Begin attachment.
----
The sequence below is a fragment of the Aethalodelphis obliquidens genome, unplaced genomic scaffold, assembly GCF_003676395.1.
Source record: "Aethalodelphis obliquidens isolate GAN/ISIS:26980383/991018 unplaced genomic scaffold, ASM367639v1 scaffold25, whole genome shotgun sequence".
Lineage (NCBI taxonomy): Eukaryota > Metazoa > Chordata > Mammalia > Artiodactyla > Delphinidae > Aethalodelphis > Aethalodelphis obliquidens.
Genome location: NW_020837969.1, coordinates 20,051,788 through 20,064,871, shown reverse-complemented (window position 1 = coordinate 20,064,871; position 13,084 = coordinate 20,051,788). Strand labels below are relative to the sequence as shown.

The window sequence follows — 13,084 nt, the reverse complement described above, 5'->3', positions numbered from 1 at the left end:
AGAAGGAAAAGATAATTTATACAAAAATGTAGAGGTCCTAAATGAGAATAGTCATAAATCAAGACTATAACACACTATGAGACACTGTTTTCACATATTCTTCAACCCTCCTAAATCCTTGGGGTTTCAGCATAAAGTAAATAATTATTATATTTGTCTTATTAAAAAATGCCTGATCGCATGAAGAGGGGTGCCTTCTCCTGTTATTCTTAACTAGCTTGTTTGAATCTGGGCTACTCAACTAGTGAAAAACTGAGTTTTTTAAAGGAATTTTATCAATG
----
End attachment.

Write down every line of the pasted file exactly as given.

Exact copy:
The sequence below is a fragment of the Aethalodelphis obliquidens genome, unplaced genomic scaffold, assembly GCF_003676395.1.
Source record: "Aethalodelphis obliquidens isolate GAN/ISIS:26980383/991018 unplaced genomic scaffold, ASM367639v1 scaffold25, whole genome shotgun sequence".
Lineage (NCBI taxonomy): Eukaryota > Metazoa > Chordata > Mammalia > Artiodactyla > Delphinidae > Aethalodelphis > Aethalodelphis obliquidens.
Genome location: NW_020837969.1, coordinates 20,051,788 through 20,064,871, shown reverse-complemented (window position 1 = coordinate 20,064,871; position 13,084 = coordinate 20,051,788). Strand labels below are relative to the sequence as shown.

The window sequence follows — 13,084 nt, the reverse complement described above, 5'->3', positions numbered from 1 at the left end:
AGAAGGAAAAGATAATTTATACAAAAATGTAGAGGTCCTAAATGAGAATAGTCATAAATCAAGACTATAACACACTATGAGACACTGTTTTCACATATTCTTCAACCCTCCTAAATCCTTGGGGTTTCAGCATAAAGTAAATAATTATTATATTTGTCTTATTAAAAAATGCCTGATCGCATGAAGAGGGGTGCCTTCTCCTGTTATTCTTAACTAGCTTGTTTGAATCTGGGCTACTCAACTAGTGAAAAACTGAGTTTTTTAAAGGAATTTTATCAATG